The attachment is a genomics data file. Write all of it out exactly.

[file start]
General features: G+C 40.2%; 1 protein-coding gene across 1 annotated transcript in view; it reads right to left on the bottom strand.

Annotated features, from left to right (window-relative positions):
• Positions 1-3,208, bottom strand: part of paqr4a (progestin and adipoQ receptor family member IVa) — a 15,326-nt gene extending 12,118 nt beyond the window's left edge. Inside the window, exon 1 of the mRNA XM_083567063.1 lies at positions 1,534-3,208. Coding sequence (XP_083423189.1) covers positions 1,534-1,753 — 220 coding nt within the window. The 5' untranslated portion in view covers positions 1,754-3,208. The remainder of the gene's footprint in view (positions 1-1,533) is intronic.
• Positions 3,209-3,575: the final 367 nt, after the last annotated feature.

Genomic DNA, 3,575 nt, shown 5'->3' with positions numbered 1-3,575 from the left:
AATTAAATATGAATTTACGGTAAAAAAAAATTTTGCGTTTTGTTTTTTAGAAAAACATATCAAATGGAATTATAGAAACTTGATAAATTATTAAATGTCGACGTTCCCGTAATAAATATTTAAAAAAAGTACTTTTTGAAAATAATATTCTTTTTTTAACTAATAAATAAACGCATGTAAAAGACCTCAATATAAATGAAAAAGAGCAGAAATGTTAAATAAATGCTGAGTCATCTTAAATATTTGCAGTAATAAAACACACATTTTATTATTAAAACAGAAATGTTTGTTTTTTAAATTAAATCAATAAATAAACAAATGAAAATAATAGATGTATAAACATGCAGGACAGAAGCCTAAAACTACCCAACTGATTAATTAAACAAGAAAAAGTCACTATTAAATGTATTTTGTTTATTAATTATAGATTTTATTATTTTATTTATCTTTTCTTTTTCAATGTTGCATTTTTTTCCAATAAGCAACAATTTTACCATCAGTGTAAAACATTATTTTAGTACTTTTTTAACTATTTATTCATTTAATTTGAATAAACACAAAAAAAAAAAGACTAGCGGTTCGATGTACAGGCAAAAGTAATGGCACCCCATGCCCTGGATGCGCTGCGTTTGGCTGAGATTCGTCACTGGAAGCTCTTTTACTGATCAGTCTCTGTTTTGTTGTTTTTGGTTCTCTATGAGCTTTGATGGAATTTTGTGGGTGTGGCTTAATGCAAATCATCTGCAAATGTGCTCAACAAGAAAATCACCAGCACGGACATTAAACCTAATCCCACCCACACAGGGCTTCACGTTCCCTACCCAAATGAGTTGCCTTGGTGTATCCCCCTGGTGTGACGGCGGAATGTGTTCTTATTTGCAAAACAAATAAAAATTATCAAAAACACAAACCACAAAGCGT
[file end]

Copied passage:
General features: G+C 40.2%; 1 protein-coding gene across 1 annotated transcript in view; it reads right to left on the bottom strand.

Annotated features, from left to right (window-relative positions):
• Positions 1-3,208, bottom strand: part of paqr4a (progestin and adipoQ receptor family member IVa) — a 15,326-nt gene extending 12,118 nt beyond the window's left edge. Inside the window, exon 1 of the mRNA XM_083567063.1 lies at positions 1,534-3,208. Coding sequence (XP_083423189.1) covers positions 1,534-1,753 — 220 coding nt within the window. The 5' untranslated portion in view covers positions 1,754-3,208. The remainder of the gene's footprint in view (positions 1-1,533) is intronic.
• Positions 3,209-3,575: the final 367 nt, after the last annotated feature.

Genomic DNA, 3,575 nt, shown 5'->3' with positions numbered 1-3,575 from the left:
AATTAAATATGAATTTACGGTAAAAAAAAATTTTGCGTTTTGTTTTTTAGAAAAACATATCAAATGGAATTATAGAAACTTGATAAATTATTAAATGTCGACGTTCCCGTAATAAATATTTAAAAAAAGTACTTTTTGAAAATAATATTCTTTTTTTAACTAATAAATAAACGCATGTAAAAGACCTCAATATAAATGAAAAAGAGCAGAAATGTTAAATAAATGCTGAGTCATCTTAAATATTTGCAGTAATAAAACACACATTTTATTATTAAAACAGAAATGTTTGTTTTTTAAATTAAATCAATAAATAAACAAATGAAAATAATAGATGTATAAACATGCAGGACAGAAGCCTAAAACTACCCAACTGATTAATTAAACAAGAAAAAGTCACTATTAAATGTATTTTGTTTATTAATTATAGATTTTATTATTTTATTTATCTTTTCTTTTTCAATGTTGCATTTTTTTCCAATAAGCAACAATTTTACCATCAGTGTAAAACATTATTTTAGTACTTTTTTAACTATTTATTCATTTAATTTGAATAAACACAAAAAAAAAAAGACTAGCGGTTCGATGTACAGGCAAAAGTAATGGCACCCCATGCCCTGGATGCGCTGCGTTTGGCTGAGATTCGTCACTGGAAGCTCTTTTACTGATCAGTCTCTGTTTTGTTGTTTTTGGTTCTCTATGAGCTTTGATGGAATTTTGTGGGTGTGGCTTAATGCAAATCATCTGCAAATGTGCTCAACAAGAAAATCACCAGCACGGACATTAAACCTAATCCCACCCACACAGGGCTTCACGTTCCCTACCCAAATGAGTTGCCTTGGTGTATCCCCCTGGTGTGACGGCGGAATGTGTTCTTATTTGCAAAACAAATAAAAATTATCAAAAACACAAACCACAAAGCGT